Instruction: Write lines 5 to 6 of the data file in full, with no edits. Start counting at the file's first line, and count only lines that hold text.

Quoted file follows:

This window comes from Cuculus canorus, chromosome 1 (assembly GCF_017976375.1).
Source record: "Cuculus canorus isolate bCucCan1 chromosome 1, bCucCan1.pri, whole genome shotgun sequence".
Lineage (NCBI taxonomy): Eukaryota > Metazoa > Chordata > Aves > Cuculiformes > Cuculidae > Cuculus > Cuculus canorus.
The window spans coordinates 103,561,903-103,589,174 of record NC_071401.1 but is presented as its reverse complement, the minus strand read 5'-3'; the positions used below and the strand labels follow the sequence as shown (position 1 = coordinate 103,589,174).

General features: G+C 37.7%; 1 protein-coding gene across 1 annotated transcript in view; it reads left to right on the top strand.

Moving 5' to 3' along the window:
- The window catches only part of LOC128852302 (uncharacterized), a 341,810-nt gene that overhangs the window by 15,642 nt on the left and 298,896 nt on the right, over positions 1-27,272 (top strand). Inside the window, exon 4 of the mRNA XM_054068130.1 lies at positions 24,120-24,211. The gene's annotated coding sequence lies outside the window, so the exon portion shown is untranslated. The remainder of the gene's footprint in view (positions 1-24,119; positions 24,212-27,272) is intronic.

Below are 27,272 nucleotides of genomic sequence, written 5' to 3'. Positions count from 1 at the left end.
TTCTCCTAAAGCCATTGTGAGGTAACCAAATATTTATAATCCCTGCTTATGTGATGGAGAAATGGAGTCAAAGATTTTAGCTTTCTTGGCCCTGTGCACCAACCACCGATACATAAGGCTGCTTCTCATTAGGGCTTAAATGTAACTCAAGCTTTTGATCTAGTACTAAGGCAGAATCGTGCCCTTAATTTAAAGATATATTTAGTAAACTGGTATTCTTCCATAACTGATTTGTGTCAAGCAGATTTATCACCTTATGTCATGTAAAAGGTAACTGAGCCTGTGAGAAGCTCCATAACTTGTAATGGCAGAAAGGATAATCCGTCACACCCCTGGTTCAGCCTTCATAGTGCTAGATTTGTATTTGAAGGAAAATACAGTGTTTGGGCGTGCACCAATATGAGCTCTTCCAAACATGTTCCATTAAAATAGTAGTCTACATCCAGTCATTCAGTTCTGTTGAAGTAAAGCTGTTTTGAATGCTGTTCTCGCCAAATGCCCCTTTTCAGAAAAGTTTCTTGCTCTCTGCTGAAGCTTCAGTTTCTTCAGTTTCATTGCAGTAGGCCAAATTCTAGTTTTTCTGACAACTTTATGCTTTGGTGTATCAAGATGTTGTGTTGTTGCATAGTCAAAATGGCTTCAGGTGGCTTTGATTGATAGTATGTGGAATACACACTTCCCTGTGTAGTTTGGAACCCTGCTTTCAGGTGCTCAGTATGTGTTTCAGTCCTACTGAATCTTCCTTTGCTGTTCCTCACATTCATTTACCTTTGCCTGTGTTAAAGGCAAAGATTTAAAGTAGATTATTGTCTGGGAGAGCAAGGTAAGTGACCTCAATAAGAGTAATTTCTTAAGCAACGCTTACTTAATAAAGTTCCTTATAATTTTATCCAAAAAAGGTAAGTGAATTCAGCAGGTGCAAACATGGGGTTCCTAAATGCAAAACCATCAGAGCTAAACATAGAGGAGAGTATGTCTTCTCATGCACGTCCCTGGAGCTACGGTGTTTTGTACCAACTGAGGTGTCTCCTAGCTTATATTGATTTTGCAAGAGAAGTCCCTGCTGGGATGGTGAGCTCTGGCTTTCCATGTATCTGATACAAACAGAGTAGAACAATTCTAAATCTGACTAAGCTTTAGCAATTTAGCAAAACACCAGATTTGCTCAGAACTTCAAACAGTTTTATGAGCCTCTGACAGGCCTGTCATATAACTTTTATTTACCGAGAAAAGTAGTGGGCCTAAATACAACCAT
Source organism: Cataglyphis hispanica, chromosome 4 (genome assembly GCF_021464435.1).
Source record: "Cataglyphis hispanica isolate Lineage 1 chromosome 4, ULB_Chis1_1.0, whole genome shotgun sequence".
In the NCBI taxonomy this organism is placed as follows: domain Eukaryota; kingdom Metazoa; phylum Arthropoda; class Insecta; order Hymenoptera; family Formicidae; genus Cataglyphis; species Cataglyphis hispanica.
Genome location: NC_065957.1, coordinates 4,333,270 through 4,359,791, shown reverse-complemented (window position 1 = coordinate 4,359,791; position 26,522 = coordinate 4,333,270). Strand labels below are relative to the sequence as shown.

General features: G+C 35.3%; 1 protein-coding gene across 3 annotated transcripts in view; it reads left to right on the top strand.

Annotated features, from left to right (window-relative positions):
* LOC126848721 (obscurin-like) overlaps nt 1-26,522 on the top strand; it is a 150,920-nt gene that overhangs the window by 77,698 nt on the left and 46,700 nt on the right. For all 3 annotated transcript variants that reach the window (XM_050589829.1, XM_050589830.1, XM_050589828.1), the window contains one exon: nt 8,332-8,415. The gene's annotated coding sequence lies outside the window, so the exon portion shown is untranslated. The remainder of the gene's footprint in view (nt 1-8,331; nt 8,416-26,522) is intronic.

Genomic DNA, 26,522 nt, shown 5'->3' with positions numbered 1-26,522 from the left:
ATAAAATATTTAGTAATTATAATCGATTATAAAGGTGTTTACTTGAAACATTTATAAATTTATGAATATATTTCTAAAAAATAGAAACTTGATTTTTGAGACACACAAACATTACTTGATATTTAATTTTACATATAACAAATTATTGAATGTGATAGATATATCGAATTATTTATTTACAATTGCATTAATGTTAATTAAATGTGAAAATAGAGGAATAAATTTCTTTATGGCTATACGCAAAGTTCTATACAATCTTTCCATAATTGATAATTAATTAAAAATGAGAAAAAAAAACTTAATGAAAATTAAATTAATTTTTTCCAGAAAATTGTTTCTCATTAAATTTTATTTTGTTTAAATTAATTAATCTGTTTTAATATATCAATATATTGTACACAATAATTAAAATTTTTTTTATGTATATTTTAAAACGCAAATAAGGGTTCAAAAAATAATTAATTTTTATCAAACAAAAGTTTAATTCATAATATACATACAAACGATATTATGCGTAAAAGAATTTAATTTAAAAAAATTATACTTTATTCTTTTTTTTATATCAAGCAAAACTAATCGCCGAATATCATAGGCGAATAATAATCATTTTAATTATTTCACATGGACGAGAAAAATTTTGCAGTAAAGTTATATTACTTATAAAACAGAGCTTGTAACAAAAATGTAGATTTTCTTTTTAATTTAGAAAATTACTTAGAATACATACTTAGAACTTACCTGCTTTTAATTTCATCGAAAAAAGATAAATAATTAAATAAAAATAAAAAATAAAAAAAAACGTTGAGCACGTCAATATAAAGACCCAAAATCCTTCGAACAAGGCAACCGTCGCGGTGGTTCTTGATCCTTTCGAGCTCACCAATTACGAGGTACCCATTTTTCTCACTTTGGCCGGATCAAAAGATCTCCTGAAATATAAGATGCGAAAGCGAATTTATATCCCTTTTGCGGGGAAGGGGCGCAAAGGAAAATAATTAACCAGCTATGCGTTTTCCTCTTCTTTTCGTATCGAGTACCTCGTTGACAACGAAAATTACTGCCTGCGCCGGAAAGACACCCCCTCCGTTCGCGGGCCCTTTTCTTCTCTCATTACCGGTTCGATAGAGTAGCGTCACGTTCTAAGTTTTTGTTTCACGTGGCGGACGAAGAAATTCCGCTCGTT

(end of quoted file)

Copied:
General features: G+C 37.7%; 1 protein-coding gene across 1 annotated transcript in view; it reads left to right on the top strand.

Moving 5' to 3' along the window: